The River Keeps The Score

Religiously Relinking to Budapest’s Danube River

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For millennia, humans have lived, constructed, and cultivated along the banks of rivers. Rivers are the genius loci of these riverside cities, embodying the spirit of the place and its people. Rivers have been the source of life upon which civilization was built: providing water, power, and transport, but are also spiritually deeply meaningful for many cultures and religions around the world. It is within this context that my graduation project focuses on the urban landscape of the Danube River in Budapest, Hungary, exploring its spiritual significance.

Despite being a daily presence for the city's inhabitants, the connection between the people and the river has been lost over time due to infrastructure and urbanization. This project aims to relink the people of Budapest to the river, fostering a deeper spiritual awareness, and appreciation for the river as a living, breathing embodiment of Budapest's past, present, and future.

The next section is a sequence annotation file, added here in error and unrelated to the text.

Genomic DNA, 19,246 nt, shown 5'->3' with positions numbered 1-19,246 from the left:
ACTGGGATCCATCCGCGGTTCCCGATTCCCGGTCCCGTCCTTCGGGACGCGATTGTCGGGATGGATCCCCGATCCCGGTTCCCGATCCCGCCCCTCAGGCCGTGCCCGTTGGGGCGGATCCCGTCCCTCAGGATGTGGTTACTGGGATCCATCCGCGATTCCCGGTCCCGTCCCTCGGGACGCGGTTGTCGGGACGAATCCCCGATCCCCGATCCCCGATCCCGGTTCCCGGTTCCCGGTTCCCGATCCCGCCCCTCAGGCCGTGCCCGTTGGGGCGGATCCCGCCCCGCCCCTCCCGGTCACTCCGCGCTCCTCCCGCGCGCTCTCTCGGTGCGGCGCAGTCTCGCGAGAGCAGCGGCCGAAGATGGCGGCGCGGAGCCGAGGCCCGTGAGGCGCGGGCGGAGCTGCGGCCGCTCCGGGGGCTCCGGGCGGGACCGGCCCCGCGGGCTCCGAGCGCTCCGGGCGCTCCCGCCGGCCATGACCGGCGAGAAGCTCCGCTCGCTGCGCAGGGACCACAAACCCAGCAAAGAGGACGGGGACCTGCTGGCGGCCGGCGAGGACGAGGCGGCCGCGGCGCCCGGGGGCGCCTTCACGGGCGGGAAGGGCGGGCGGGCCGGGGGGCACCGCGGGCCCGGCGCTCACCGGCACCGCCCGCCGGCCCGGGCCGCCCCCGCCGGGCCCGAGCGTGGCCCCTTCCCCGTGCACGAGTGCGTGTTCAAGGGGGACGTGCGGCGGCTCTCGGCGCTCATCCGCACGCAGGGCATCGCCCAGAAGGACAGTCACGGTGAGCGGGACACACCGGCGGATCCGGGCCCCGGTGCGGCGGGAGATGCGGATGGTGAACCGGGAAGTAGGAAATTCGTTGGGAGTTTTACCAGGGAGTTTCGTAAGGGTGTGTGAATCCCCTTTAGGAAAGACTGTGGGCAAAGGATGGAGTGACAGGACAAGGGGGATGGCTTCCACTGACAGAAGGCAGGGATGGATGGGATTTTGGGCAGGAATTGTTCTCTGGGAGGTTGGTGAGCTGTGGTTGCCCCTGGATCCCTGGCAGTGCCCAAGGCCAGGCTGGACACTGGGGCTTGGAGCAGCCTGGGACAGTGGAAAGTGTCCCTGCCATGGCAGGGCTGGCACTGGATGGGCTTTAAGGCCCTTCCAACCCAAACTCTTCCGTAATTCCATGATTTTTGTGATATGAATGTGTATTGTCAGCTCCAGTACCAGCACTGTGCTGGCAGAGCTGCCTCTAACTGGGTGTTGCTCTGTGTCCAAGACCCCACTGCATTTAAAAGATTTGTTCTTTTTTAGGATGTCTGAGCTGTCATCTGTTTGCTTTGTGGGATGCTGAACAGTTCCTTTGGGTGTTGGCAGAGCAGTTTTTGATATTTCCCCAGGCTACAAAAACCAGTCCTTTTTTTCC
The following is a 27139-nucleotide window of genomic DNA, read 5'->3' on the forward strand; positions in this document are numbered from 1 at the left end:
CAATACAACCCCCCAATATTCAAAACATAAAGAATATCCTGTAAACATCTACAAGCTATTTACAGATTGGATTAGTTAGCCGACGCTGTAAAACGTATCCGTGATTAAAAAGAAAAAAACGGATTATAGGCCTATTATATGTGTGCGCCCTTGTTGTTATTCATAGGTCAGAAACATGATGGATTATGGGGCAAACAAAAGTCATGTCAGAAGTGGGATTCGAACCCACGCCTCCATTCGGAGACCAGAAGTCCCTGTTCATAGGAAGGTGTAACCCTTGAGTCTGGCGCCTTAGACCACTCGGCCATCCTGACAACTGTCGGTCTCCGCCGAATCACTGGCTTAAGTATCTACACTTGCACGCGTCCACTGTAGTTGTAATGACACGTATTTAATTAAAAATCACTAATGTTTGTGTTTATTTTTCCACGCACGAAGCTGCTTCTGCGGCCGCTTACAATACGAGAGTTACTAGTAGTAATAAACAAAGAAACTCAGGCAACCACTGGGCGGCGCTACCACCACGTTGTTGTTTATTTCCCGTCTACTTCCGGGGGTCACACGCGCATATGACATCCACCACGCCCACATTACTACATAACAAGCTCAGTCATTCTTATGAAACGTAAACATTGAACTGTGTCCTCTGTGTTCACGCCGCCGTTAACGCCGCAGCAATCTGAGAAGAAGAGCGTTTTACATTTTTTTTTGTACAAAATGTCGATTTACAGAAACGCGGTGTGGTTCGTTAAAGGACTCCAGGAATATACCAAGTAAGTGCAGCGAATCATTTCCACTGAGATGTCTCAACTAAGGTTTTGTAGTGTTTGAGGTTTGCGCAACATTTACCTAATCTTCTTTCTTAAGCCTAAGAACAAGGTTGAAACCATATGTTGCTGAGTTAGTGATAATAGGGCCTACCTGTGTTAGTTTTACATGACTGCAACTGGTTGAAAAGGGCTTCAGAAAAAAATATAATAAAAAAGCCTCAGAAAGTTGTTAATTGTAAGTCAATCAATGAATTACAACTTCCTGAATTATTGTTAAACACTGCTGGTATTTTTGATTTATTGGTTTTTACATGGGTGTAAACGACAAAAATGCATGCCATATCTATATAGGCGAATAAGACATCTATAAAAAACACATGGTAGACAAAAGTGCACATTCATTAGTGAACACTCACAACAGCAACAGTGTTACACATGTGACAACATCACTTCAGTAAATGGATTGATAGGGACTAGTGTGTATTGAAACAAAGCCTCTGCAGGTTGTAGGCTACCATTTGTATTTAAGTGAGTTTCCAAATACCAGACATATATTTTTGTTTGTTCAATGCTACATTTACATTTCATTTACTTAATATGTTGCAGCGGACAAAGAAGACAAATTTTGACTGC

Just as human bodies embody the imprints of traumatic experiences, so does the river retain the memory of the place. By viewing the river as a body of water, like the human body, the river keeps the score of the city, as a repository of collective history.

Religion is understood not only as the institutionalized systems of beliefs that operate in the world today, but also with the origin of the word. Its etymology, derived from the Latin "religare," meaning "to put together what has previously been separated," captures the essence of this project's objective, throughout all scales.

The program consists of a museum and a chapel: the first being a place for the muses, a place of revelation and (re)discovery; the latter as a sanctuary of contemplation. Their purpose is to reveal, to show again, the river's significance from different perspectives.

The museum is situated perpendicular on the riverbank of Óbudai Island, revealing the river flowing alongside the city against a backdrop of the mountains. The chapel, located on the tip of Margaret Island, reveals the diverging river as part of the horizon and the sky. The route from one to the other acts as a filter of the river, alternating between moments of covering and revealing, sharp and subtle contrasts. From the flowing river to the majestic mountains, from the vibrant cityscape to the expansive horizon and vast skies, the journey offers a series of panoramic scenes.

This design proposal aims to be meaningful for the collective of Budapest in re-evaluating our relationship with the nature from which our city originated. Its essence is religious, in the linking of the islands, of two buildings, of materials, and of the humans with the landscape. The project reveals the outward landscape of the city, abstracting it in the architecture; allowing the human to empathize with it, and with our inner selves and place on this earth.